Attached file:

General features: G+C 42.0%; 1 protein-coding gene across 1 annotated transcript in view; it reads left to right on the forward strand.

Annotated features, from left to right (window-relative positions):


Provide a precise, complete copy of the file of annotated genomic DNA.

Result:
General features: G+C 42.0%; 1 protein-coding gene across 1 annotated transcript in view; it reads left to right on the forward strand.

Annotated features, from left to right (window-relative positions):